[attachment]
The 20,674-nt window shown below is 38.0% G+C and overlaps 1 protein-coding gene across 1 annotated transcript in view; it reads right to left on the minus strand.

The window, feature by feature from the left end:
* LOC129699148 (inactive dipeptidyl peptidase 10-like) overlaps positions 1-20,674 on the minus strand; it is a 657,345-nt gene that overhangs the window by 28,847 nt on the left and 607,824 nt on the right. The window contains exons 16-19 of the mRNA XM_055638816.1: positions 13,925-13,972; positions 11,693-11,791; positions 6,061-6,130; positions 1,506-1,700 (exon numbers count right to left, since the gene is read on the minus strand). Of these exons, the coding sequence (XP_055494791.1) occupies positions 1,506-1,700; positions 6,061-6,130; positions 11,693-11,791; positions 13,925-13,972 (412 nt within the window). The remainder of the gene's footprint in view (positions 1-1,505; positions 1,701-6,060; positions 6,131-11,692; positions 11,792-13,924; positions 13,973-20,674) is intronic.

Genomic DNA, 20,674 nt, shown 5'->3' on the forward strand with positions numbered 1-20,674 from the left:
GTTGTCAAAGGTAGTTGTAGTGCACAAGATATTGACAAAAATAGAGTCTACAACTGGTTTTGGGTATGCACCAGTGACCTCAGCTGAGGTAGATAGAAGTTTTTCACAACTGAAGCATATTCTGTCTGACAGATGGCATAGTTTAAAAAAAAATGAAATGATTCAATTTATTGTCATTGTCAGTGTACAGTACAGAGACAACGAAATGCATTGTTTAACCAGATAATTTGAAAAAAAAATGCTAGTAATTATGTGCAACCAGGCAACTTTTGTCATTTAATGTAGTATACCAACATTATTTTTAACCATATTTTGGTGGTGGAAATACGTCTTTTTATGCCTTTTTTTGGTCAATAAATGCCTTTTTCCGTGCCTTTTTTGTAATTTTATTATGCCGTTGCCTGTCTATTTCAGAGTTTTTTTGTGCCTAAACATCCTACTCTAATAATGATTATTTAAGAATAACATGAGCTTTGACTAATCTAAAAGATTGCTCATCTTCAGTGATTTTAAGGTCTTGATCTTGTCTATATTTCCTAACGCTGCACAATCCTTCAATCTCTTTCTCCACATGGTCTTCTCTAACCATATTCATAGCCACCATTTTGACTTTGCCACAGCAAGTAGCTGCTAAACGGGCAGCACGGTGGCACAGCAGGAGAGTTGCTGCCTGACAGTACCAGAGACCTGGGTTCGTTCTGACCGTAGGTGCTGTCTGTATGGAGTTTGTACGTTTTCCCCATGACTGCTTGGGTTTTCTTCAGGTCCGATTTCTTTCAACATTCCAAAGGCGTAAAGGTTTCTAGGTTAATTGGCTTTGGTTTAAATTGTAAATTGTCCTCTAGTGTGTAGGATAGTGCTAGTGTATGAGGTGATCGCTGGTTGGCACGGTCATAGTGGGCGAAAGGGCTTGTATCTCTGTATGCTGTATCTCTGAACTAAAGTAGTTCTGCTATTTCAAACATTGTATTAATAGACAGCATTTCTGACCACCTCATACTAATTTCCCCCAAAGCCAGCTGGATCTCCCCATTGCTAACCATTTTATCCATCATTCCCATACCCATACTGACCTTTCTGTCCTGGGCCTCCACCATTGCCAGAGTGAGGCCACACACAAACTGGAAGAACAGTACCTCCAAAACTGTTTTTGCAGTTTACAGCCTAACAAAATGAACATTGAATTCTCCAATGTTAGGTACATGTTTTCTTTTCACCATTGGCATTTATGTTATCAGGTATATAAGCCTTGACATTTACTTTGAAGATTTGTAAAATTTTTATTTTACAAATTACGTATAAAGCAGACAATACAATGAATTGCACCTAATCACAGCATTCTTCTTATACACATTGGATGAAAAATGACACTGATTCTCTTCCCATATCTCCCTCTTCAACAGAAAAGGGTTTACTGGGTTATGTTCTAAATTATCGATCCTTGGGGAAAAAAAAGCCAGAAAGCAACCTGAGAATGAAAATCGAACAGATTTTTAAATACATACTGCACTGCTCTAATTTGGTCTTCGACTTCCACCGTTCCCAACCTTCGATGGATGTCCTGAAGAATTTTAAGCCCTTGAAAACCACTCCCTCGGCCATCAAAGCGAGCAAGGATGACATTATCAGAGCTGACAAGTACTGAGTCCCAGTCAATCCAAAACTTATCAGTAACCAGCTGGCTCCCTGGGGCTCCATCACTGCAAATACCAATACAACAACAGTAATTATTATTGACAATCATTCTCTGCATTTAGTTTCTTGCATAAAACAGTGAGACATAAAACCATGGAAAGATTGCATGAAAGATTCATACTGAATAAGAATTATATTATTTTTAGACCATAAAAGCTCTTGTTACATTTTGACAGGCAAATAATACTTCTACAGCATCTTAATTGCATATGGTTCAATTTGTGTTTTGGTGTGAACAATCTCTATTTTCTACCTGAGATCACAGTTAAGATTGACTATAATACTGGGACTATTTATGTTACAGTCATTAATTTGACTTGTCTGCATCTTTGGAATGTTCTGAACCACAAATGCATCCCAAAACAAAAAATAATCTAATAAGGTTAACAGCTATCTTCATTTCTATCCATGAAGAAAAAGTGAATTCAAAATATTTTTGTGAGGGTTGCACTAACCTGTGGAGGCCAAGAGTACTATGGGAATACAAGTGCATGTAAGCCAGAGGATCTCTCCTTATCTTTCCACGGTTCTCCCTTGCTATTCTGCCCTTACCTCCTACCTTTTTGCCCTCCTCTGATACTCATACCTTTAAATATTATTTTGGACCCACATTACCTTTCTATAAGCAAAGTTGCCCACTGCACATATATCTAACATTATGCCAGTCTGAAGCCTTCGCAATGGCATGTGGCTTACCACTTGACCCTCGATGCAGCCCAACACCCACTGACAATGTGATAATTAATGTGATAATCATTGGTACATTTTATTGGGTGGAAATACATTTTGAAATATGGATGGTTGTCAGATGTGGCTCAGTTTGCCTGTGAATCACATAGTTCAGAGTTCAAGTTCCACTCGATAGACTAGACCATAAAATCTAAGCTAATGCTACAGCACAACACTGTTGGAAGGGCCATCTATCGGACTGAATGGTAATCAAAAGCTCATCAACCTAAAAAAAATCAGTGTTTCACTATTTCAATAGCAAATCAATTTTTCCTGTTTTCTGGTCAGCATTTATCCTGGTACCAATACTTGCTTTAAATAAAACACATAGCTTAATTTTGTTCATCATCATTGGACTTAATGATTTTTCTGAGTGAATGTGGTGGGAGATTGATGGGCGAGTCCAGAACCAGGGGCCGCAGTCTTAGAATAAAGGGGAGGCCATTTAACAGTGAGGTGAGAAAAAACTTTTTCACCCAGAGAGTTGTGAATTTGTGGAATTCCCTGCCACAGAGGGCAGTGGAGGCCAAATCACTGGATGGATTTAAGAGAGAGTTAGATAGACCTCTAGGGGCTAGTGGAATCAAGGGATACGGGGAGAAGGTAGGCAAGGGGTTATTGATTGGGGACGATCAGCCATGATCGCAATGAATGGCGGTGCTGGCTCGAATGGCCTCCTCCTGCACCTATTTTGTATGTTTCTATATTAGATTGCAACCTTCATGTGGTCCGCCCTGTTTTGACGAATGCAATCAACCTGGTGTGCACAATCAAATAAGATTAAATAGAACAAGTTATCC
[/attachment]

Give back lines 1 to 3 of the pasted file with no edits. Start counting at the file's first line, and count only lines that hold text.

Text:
The 20,674-nt window shown below is 38.0% G+C and overlaps 1 protein-coding gene across 1 annotated transcript in view; it reads right to left on the minus strand.

The window, feature by feature from the left end:
* LOC129699148 (inactive dipeptidyl peptidase 10-like) overlaps positions 1-20,674 on the minus strand; it is a 657,345-nt gene that overhangs the window by 28,847 nt on the left and 607,824 nt on the right. The window contains exons 16-19 of the mRNA XM_055638816.1: positions 13,925-13,972; positions 11,693-11,791; positions 6,061-6,130; positions 1,506-1,700 (exon numbers count right to left, since the gene is read on the minus strand). Of these exons, the coding sequence (XP_055494791.1) occupies positions 1,506-1,700; positions 6,061-6,130; positions 11,693-11,791; positions 13,925-13,972 (412 nt within the window). The remainder of the gene's footprint in view (positions 1-1,505; positions 1,701-6,060; positions 6,131-11,692; positions 11,792-13,924; positions 13,973-20,674) is intronic.